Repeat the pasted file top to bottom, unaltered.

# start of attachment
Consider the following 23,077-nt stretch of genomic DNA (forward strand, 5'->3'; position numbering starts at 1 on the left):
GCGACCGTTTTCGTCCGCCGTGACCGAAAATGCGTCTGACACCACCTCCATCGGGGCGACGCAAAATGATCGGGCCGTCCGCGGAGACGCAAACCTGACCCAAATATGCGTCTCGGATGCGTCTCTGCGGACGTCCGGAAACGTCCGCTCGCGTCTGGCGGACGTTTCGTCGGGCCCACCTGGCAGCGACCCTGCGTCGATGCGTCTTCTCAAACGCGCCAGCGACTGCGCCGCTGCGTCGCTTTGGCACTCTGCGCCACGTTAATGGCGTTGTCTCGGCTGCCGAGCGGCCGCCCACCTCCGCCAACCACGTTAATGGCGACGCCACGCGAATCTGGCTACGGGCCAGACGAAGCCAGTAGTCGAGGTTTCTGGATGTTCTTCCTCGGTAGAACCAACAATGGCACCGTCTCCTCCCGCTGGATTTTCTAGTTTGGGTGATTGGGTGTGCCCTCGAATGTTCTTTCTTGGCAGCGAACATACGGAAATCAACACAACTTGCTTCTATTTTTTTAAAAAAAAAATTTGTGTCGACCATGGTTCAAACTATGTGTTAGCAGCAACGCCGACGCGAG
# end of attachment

Consider the following 23,077-nt stretch of genomic DNA (forward strand, 5'->3'; position numbering starts at 1 on the left):
GCGACCGTTTTCGTCCGCCGTGACCGAAAATGCGTCTGACACCACCTCCATCGGGGCGACGCAAAATGATCGGGCCGTCCGCGGAGACGCAAACCTGACCCAAATATGCGTCTCGGATGCGTCTCTGCGGACGTCCGGAAACGTCCGCTCGCGTCTGGCGGACGTTTCGTCGGGCCCACCTGGCAGCGACCCTGCGTCGATGCGTCTTCTCAAACGCGCCAGCGACTGCGCCGCTGCGTCGCTTTGGCACTCTGCGCCACGTTAATGGCGTTGTCTCGGCTGCCGAGCGGCCGCCCACCTCCGCCAACCACGTTAATGGCGACGCCACGCGAATCTGGCTACGGGCCAGACGAAGCCAGTAGTCGAGGTTTCTGGATGTTCTTCCTCGGTAGAACCAACAATGGCACCGTCTCCTCCCGCTGGATTTTCTAGTTTGGGTGATTGGGTGTGCCCTCGAATGTTCTTTCTTGGCAGCGAACATACGGAAATCAACACAACTTGCTTCTATTTTTTTAAAAAAAAAATTTGTGTCGACCATGGTTCAAACTATGTGTTAGCAGCAACGCCGACGCGAG